Policies form the foundation of any information security program and having strong data security policies is a critical component of your efforts to protect information. In this video, you’ll learn about the role that data security policies play in an organization and how to create appropriate security policies, particularly around data storage, transmission, retention, wiping, and disposal.
- [Instructor] Policies form the foundation of any information security program, and having strong data security policies is a critical component of your efforts to protect information. Data security policies and procedures place several important roles in an organization. No matter what specific issue a policy or procedure covers, it should meet sever key criteria. Policies provide the foundational authority for data security efforts. Adding legitimacy to your work and providing a hammer, if needed, to insure compliance.
They also offer clear expectations for everyone involved in data security, by explaining what data must be protected, and the controls that should be used to protect that data. They provide guidance on the appropriate paths to follow when requesting access to data for business purposes, and they offer an exception process for formally requesting policy exceptions when necessary to meet business requirements. Let's take a look at a few of the key issues that your data security policies should cover. Following these principles that I just described.
Data classification policies describe the security levels of information used in an organization, and the process for assigning information to a particular classification level. These classifications are assigned based on both the sensitivity of the information and the criticality of that information to the enterprise. For example, the military uses the familiar top secret, secret, confidential, unclassified classification scheme. A business on the other hand, might use friendlier terms to accomplish the same goal.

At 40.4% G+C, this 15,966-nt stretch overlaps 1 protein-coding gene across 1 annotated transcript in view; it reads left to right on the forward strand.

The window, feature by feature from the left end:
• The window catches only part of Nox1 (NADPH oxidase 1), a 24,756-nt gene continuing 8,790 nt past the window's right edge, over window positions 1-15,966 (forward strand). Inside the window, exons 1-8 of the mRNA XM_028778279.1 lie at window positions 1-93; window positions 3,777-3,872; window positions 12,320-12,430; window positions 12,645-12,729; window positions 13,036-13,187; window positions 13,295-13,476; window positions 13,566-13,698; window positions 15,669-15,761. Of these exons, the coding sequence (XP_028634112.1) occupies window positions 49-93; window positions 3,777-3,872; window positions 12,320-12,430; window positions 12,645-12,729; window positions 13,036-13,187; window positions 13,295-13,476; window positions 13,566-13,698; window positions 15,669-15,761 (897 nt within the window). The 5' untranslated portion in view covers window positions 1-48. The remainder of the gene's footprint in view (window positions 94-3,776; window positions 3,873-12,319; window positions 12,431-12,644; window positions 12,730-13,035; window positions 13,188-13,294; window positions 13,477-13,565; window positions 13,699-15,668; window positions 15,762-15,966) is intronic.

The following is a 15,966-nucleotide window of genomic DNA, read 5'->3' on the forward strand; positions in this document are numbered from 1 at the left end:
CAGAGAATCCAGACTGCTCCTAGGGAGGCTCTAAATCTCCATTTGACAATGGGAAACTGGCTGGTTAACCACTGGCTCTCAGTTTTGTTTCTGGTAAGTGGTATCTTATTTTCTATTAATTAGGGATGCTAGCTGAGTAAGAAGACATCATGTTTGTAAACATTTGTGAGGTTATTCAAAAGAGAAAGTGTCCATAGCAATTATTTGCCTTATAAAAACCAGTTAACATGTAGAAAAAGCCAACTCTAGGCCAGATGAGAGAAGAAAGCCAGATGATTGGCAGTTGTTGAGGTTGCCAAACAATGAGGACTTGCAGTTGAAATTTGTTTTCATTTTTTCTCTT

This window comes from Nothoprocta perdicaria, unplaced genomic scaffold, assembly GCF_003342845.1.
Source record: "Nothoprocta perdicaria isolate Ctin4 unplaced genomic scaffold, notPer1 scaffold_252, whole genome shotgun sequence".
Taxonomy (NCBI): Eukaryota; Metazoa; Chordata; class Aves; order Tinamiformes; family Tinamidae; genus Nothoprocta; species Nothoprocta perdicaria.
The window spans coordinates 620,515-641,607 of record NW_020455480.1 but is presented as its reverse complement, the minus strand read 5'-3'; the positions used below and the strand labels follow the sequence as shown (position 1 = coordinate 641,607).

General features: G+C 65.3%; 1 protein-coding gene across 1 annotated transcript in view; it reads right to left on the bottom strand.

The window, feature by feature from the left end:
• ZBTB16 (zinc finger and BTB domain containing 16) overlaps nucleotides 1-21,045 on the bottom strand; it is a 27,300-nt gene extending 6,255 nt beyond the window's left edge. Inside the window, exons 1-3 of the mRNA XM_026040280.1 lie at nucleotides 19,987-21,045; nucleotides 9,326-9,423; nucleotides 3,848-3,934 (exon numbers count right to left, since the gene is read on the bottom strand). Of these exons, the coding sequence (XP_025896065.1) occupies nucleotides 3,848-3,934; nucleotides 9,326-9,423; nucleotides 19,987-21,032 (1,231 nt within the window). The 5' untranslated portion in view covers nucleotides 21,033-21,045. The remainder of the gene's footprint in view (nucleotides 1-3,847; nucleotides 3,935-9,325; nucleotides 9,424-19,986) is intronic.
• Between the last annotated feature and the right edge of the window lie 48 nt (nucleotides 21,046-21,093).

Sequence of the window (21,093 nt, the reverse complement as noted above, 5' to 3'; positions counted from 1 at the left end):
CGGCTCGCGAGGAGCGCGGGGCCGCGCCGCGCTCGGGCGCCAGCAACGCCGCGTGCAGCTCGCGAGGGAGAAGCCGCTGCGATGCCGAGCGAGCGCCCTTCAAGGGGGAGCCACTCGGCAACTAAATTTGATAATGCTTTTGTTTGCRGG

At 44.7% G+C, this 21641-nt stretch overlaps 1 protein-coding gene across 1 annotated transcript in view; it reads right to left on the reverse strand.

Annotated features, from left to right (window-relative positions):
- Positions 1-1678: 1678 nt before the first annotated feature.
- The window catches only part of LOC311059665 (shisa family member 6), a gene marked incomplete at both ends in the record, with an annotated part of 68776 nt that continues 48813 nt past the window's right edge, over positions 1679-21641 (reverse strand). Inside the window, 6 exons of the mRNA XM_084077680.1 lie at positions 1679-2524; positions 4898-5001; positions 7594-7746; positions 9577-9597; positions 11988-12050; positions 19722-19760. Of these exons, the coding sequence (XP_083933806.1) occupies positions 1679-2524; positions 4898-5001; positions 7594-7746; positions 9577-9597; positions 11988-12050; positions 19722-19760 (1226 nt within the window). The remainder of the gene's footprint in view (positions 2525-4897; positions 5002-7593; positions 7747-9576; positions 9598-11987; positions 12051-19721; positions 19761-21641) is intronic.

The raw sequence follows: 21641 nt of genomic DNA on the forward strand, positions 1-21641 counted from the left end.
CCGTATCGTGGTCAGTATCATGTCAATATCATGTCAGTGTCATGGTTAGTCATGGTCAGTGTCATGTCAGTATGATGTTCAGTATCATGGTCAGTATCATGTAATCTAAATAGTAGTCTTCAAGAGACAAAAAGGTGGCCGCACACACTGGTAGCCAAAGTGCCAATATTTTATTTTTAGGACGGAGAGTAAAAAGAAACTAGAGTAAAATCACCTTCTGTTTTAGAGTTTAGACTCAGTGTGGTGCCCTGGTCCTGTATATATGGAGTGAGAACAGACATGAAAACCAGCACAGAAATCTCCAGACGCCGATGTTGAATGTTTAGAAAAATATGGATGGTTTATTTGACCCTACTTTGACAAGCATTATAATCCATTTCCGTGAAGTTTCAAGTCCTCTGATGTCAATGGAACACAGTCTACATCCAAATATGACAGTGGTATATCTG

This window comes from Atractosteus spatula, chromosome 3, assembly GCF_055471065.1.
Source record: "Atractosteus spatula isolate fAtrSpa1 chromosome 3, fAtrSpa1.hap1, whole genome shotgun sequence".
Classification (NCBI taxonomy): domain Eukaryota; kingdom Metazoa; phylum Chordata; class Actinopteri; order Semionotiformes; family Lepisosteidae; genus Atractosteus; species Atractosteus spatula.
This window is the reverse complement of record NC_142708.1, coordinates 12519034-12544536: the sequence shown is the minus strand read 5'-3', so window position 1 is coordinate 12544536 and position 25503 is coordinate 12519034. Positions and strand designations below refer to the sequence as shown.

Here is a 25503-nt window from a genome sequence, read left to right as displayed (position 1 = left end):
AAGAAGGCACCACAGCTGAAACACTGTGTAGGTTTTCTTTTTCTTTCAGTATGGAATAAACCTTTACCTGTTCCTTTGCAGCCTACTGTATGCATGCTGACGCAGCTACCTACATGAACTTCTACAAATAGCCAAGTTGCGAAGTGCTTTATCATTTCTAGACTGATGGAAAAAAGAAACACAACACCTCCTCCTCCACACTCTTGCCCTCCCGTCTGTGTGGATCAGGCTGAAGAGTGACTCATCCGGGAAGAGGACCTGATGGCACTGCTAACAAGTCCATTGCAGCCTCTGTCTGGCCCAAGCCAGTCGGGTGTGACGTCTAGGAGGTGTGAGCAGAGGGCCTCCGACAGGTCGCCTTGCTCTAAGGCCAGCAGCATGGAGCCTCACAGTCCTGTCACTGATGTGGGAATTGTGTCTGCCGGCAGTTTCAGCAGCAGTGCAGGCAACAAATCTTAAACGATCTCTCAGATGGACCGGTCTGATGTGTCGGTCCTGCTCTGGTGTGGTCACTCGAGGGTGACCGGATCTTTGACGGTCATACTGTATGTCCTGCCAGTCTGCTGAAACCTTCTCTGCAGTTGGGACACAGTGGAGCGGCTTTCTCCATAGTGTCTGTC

Such as highly sensitive, sensitive, internal, and public. Data classification is extremely important because it is used as the basis for other data security decisions. For example, a company might require the use of strong encryption to protect sensitive and highly sensitive information. Both at rest and in motion. Data storage is a key component of security policy. Data storage policies should explain to users appropriate storage locations for data of varying classification levels.
For example, policy might restrict the use of cloud storage solutions for highly sensitive information. Data storage policies should also address access control requirements for stored information. Including the process use to gain access to data, and the mechanisms used to enforce access controls. The policy should also explain encryption requirements for information at different classification levels and in different storage environments. For example, and organization might allow the unencrypted storage of information on hard drives located inside a secured data center, but require encryption for all other storage locations.